8 Tribes That Are Way Ahead of the Climate-Adaptation
Condensed by Native Village
Climate Change Projections for the
In the year
1 - 1 1/2 feet
3°F° - 5°F°
4 - 4 1/2 feet
6°F° - 9°F°
The alarming rates of climate change are triggering efforts
models, and a re-analysis of all information point to humans
as the main cause of these
Among these dire pronouncements and warnings is a bright spot:
It may not be too late to turn
the tide and pull Mother Earth back from the brink.
This isn't news to the Indigenous Peoples of Turtle Island.
Their understanding of
environmental issues comes from thousands of years of historical
perspective. Native Americans live at the forefront of
and have been forced to adapt.
knowledge and ability to read
environmental signs, the tribes below are leading the way
with climate-change plans:
From Proclamation to Action
In 2006, a strong storm
pushed tides several feet above normal,
flooding and damaging Swinomish reservation property.
This spurred the tribe to find appropriate
responses to climate change. Since then they
have implemented a concrete action plan.
In 2007, the Swinomish became the
first tribal nation to pass a
Climate Change proclamation.
In 2008, they began a 2-year project. By 2009
they had issued an
impact report, and in 2010 they released an
“next step” implementation projects. Several
of those projects are now under way,including
Coastal Protection Measures,
Community Health Assessment
Swinomish won funding to help support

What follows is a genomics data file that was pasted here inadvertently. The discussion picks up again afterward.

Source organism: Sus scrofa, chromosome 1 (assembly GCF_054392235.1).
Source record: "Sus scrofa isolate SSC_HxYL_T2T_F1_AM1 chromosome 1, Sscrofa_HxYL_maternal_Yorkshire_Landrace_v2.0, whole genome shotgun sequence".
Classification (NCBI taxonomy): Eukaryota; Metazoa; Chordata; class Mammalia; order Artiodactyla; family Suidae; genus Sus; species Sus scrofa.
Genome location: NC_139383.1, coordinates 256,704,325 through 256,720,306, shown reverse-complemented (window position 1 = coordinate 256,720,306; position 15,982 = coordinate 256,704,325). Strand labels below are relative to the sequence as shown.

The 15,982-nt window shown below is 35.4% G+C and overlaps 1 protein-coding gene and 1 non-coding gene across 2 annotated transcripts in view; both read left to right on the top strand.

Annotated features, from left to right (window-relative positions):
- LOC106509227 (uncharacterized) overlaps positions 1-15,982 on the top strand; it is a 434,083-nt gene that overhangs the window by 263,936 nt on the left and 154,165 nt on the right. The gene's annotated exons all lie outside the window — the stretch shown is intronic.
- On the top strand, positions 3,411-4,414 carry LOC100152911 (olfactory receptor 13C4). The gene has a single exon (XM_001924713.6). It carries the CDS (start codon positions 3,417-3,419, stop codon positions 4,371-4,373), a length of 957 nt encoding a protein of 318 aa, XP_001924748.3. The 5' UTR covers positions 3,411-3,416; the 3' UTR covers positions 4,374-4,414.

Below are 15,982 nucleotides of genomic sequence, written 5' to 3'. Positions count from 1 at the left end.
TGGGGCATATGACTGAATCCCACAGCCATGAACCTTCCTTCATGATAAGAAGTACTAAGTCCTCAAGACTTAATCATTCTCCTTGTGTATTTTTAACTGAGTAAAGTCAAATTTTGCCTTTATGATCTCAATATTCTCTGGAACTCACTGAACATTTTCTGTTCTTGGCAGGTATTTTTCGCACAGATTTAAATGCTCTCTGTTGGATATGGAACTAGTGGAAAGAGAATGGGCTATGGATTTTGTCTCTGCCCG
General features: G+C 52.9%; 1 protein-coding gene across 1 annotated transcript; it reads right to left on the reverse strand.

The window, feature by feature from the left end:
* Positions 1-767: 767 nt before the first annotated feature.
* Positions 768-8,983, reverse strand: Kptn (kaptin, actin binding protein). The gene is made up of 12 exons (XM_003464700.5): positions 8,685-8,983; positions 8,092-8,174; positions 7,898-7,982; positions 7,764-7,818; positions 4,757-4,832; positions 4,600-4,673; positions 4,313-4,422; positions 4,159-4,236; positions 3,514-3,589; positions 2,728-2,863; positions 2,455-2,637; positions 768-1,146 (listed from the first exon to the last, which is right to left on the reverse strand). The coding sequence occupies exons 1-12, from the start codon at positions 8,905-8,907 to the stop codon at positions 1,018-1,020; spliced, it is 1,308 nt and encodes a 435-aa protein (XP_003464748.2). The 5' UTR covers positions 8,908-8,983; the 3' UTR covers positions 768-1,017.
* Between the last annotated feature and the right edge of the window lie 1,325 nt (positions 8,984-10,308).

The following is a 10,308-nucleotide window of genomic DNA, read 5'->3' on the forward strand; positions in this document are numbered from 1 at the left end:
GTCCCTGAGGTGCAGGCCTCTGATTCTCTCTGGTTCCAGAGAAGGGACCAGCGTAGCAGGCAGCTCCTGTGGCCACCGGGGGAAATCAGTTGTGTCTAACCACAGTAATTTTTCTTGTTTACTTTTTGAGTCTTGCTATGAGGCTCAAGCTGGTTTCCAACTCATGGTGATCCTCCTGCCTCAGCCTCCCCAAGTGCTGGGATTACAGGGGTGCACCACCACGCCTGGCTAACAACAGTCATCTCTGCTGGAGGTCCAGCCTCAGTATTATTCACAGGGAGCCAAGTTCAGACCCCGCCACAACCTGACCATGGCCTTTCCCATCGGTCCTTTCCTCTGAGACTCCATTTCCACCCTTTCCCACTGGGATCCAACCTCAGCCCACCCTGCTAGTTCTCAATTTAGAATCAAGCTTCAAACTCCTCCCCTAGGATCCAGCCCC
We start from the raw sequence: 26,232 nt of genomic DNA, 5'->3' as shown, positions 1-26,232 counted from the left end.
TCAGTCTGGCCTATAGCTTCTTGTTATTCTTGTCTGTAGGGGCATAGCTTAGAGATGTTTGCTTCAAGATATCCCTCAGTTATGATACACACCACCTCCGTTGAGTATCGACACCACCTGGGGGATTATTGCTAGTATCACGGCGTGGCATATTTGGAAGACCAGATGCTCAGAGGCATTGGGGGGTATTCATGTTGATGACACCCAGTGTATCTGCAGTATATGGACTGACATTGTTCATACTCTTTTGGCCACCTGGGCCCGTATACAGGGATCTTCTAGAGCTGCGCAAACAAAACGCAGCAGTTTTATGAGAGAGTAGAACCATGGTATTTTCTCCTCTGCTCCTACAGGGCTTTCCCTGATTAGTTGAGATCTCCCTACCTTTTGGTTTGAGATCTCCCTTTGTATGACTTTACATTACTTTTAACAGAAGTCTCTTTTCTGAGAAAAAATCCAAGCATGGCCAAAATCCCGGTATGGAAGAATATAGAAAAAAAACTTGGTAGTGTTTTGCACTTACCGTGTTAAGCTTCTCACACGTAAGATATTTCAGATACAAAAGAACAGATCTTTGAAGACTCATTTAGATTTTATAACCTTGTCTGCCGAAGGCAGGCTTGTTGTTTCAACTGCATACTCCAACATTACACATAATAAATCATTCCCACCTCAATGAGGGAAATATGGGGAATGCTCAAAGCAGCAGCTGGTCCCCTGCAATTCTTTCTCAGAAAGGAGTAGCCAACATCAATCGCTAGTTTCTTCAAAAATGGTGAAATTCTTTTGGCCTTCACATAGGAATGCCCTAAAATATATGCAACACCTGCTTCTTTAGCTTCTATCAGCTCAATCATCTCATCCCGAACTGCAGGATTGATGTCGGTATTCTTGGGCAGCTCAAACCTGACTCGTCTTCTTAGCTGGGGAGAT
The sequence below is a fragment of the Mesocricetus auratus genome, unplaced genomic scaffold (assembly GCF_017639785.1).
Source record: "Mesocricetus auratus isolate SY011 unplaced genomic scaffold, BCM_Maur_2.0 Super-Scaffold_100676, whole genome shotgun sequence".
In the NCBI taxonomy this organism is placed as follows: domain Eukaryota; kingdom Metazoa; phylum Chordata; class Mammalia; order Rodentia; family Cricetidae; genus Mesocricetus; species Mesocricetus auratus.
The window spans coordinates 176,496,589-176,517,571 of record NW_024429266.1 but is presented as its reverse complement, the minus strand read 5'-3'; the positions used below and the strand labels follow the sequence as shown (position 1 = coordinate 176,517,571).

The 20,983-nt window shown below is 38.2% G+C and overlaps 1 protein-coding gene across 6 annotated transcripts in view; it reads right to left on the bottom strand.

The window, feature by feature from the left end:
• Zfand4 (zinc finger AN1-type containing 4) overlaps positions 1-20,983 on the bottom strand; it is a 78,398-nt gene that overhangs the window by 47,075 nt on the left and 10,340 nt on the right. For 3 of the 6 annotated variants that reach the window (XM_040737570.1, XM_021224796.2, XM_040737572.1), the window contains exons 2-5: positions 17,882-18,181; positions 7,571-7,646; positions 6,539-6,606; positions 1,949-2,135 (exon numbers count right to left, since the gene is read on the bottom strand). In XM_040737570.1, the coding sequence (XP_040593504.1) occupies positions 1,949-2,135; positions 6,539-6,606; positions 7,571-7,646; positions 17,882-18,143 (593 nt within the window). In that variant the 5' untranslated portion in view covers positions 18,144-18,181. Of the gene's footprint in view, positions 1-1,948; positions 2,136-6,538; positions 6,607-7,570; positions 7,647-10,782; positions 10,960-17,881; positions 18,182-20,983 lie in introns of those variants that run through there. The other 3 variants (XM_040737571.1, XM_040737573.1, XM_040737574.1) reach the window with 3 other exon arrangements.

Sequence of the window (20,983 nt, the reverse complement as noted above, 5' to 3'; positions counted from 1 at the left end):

the $400,000 Swinomish Climate Change
Initiative from the U.S. Department of Health &
Human Services, the Administration for Native
“The latest reports reflect accelerated
rates of sea level rise and temperature
increases, among others," said Ed Knight. “We are
currently passing 400 ppm of CO2, on track for
[Intergovernmental Panel on Climate Change] worst-case scenarios.”
More tribes are addressing climate change on their
communities and resources. The Institute
for Tribal Environmental Professionals (ITEP)
has received funding to
conduct climate adaptation training.
Rising Sea Levels and
Jamestown S’Klallam tribal citizens live in an
ecosystem that has sustained them for thousands
of years. Although
they've adapted to climate change in the past,
current and projected climate change prompted
them to step it up.
It became apparent when
tribal members noticed ocean acidification in
the failure of oyster and shellfish larvae.
“Everyone who was part of the advisory group all
had their personal testimony as to the changes
they’d seen,” said Hansi Hals, the tribe’s
environmental planning program manager.
“Everybody had something to say.”
Tribal members took their concerns to the Natural Resources committee
and tribal council three years ago, Hals said.
climate vulnerability assessment and adaptation
identifies key tribal resources, outlines expected impacts from climate change, and
creates adaptation strategies for each
It included sea-level-rise maps are
for three time frames, near (low),
and end of century
Bolstering Tribal Resilience
Southwestern New Mexico
The Mescalero Apache's Tribal lands flank the Sacramento
Mountains and border Lincoln National Forest.
Growing numbers of intense wildfires are
destroying their drought-compromised
The tribe has undertaken
innovative environmental initiatives
to bolster tribal resilience to climate change
impacts. One example is a
pond built as an alternative
for the fish hatchery. It holds 500,000
gallons of water from a river 3,600 feet away.
“It’s all gravity fed,” said Mike Montoya,
director of the tribe's Fisheries Department. “Now, with
the aid of solar powered water pumps, we are
able to supply water to our community garden.”
Defending the Klamath River
With lands around the Klamath River